Bridging the gap between the near-luxury entry-level cars and the full-fat S-class and 7-series is a tall order. It requires a car that both cossets and performs. One that can quicken the pulse on a whim, lay down smoky burnouts in style, or waft you thousands of miles down the Autobahn like a leather-trimmed cruise-missile.

The cars we have here are the latest expression of German super-sedans — a tradition that began in the late 80s. “Tradition” is really the wrong word though, because this is nothing short of an arms race.

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No need for the old “bringing a knife to a gun fight” adage here, though. These cars are so ‘roided out if they were Olympic athletes Germany would face a doping scandal.

Both the Merc’ and BMW use twin-turbocharged V8s with the “hot-vee” configuration that places turbochargers between the car’s cylinder banks, closer to the hot exhaust pulses that drive them. Even though it’s newer, the M’s 4.4-liter lump is at a slight disadvantage when compared to the E63’s for output. You get 600 horsepower and 553 foot-pounds from the Bimmer, 603 and 627 from the Merc.

But there’s more to these handsome steeds than their muscles. Power delivery is handled differently between the two cars. The M5 uses an eight-speed automatic routed to a first-for-an-M-car all-wheel-drive system. The E63 gets an additional gear, for a total of 9, and also sends the power to all four wheels.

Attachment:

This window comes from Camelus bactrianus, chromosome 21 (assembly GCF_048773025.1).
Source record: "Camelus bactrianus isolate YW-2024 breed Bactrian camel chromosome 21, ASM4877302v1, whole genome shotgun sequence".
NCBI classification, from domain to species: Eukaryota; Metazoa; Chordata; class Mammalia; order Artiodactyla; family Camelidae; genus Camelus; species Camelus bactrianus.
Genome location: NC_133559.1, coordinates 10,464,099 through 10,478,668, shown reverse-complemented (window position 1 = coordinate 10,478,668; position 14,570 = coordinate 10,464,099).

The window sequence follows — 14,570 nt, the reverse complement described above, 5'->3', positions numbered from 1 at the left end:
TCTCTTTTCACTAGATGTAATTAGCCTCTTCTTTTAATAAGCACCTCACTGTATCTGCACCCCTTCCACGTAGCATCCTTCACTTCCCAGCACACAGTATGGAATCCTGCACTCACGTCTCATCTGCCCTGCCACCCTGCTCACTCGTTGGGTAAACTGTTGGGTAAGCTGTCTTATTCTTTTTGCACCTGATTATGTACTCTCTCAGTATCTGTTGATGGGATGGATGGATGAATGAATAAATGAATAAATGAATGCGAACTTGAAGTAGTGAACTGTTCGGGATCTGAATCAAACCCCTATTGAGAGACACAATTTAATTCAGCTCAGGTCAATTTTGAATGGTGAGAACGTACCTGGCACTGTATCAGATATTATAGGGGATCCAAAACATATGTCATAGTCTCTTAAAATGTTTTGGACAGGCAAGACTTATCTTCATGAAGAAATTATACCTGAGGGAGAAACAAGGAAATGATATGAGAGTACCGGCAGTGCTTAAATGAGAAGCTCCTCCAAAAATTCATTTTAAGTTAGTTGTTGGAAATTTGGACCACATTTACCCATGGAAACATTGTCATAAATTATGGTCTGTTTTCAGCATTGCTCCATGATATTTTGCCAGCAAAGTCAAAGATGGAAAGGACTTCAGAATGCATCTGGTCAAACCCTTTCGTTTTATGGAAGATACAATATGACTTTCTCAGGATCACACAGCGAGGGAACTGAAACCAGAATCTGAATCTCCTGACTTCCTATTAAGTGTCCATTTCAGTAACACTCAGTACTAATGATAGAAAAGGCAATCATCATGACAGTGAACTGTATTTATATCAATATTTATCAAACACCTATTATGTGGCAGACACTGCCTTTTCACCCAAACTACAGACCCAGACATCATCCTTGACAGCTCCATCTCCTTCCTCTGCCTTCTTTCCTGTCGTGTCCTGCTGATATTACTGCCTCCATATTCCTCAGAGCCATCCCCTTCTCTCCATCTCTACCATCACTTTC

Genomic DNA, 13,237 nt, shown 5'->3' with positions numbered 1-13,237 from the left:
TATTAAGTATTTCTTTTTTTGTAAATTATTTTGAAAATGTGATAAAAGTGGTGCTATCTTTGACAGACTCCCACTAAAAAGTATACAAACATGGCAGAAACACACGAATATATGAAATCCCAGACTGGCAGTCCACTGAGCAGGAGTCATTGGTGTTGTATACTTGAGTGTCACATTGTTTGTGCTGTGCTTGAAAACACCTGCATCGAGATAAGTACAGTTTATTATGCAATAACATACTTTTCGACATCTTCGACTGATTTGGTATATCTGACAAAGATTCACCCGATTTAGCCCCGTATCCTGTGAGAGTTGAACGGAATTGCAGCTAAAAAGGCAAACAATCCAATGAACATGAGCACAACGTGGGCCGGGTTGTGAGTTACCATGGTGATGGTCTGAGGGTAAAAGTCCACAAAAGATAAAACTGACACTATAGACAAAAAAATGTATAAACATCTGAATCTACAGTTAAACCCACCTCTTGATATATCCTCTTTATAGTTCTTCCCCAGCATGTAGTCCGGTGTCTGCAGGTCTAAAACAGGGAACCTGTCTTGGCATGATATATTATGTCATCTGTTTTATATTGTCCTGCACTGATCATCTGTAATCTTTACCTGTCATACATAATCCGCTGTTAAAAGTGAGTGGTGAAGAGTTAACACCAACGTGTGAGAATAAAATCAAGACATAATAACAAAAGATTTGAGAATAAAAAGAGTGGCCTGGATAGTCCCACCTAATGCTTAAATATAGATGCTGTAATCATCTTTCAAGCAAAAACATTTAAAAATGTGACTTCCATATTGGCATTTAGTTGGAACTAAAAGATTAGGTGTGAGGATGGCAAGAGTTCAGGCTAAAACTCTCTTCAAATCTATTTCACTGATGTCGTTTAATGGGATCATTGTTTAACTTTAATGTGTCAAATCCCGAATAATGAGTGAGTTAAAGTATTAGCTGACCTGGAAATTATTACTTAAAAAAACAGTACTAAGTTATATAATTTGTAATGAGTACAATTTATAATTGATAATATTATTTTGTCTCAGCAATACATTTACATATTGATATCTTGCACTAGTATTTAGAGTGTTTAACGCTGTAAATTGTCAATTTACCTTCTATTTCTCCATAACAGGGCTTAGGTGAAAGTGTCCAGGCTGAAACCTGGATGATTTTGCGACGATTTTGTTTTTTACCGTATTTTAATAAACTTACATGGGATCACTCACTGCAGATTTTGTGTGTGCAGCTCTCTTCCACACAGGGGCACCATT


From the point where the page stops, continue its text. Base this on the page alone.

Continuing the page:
The $105,000 Question

Were you shopping for one of these cars, you’d want to put some serious thought into which is more satisfying at their lofty six-figure price-point. But then if you can’t afford one, what you’re really concerned about is which one wins in a drag race.

Carwow has seen fit to answer that question for the good of gearhead kind. They lined the Merc’ and Bimmer up not once, but multiple times to see which was quicker in a straight line — the lighter M5, or the E63 with its magnum-force motor.

So what’s the verdict? It’s a close race, but ultimately the extra gear and torque advantage allows the E-class to edge-out the BMW consistently. It wins on a slick surface as well as something more similar to a public road. You’ll go pretty fast by the end of the quarter-mile, so let’s hope this E avoids the brake problems prevalent in some of its brethren.

Graceful in Defeat

Even though the M gives up a few hairs to the E63 in a flat-out drag race, it should be said that the BMW is the more hardened driver’s car here. That’s a refreshing return to greatness for the M5 after two generations struggled to compete with rivals from Mercedes, Cadillac, Audi and Lexus.

If it’s a highway cruiser with gusto you seek, the E63 will accommodate your every need and do burnouts.

For those spend Sundays at the racetrack, the M5 is a delightful cornering companion that can nearly match the Merc’ for opulence and luxury inside.

And of course, if you’re on this site reading this, you’ve probably already made up your mind.